It’s my second volume of Perusing Prime, as I look at what Amazon Prime has to offer. The first part is here and this second part is focusing on some of the non-film output.
So, after Dave’s first perusal last year (click here for a recap) I signed up for the month free trial, and I’ve definitely got my money’s worth! One of the greatest things about streaming services about Netflix and Amazon Prime is the ability to binge watch TV series. On Netflix, I’ve watched Buffy The Vampire Slayer, The Office, and It’s Always Sunny In Philadelphia from beginning to end, as well as getting around to watching Firefly, Luther, and Gotham. There’s also been the chance to rewatch stuff like Jonathan Creek and Still Game and discover the excellent Danger 5. Netflix also has plenty of quality original content – from the Marvel properties like Daredevil and Jessica Jones, to some real quality comedy output like Master Of None, BoJack Horseman, F Is for Family, and Unbreakable Kimmy Schmidt.
However, Amazon Prime also has some equally exciting original and exclusive content. I’ve used my free month to catch up in seasons 2, 3, and 4 of The Walking Dead (a great show to binge watch, it overcomes the slowness of certain stretches), and I plan on blasting through The X Files (or as much as I can!) before I watch the new season.
But today I’m going to focus on some of the Amazon Prime exclusives. I’ve not got to Vikings, Mozart In The Jungle or House Of Alphas yet, or even Transparent, which looks fantastic. But here’s my thought on a couple of the series on Amazon Prime right now.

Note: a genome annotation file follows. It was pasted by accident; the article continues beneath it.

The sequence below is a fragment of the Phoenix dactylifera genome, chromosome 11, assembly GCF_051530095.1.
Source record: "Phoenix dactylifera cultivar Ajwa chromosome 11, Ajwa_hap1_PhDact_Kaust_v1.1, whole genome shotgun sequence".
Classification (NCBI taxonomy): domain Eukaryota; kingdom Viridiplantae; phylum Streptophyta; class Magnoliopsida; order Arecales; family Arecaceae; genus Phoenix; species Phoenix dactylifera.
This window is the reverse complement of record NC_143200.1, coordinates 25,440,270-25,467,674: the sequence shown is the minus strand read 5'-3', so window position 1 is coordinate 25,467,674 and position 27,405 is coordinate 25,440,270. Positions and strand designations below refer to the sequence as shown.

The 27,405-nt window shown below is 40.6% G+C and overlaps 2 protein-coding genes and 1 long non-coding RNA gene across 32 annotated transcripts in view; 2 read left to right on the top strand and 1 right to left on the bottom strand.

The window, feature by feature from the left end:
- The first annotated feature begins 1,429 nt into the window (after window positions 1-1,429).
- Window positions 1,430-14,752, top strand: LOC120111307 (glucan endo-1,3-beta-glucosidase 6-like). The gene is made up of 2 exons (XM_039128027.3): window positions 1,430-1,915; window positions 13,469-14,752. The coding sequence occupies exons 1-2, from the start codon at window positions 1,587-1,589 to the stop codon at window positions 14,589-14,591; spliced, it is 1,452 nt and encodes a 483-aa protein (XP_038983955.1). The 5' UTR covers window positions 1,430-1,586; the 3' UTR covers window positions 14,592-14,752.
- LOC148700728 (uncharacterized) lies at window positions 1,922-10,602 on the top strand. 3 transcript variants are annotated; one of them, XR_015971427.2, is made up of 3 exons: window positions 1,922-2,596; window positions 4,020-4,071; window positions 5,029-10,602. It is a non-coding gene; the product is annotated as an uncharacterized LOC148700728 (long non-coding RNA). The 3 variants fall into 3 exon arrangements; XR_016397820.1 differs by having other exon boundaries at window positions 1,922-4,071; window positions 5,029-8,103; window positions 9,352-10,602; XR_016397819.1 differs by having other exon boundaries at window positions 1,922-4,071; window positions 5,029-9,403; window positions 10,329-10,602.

Originally airing on the USA Network, Mr Robot is exclusive to Amazon Prime on this side of the pond. It’s a show about a software security expert Elliot Anderson (Rami Malek) who gets involved in a group of hackers led by charismatic anarchist Mr Robot (Christian Slater). Over the course of the first season we learn more about the groups aims to cancel the world’s personal debt by attacking E Corp – which Elliot has programmed himself to hear as Evil Corp.
This is reminiscent to the story of Fight Club, and Tyler Durden’s plan to blow up a series of credit card companies to remove the records of the debts. Mr Robot is more interested in doing via his group of hacktivists rather than a militia of disenfranchised young men. I don’t want to give too much away about the plot of the season, but it mixes this season long with some interesting little stories in each episode.
If I can divert for a brief minute, there’s a bit in the Ass Crack Bandit episode of Community where Abed rips on shows “using a social disorder as a procedural device”. In Mr Robot, Elliot Anderson has clinical depression and suffers from social anxiety. At first I was very uneasy about this, and “this character has mental health issues” is used ludicrously to explain away a couple of huge plot points. But the implied paranoia gives another edge to the conspiracy and talk of the shadowy figures running big business, and the segments with Elliot and his therapist are very enjoyable (although she does seem to be a terrible therapist when we find out some of the issues Elliot is dealing with later in the season).
Remi Malek is really good in this lead role, a slight blank slate at times, but the sequence where he tries to go straight (“was he drinking Starbucks?”) is legit funny. Christian Slater is great as Mr Robot, bringing some movie stardust to the show. The real strength is the supporting cast, with the female characters being surprisingly deep for a show like this.
At one point a couple of a characters at one point talking about how unrealistically hackers are represented on TV, and that right now someone is probably writing a show that will ruin hacking for another generation. This is the sign of a confident show.
Overall, this is a very enjoyable show, and I’m looking forward to season 2.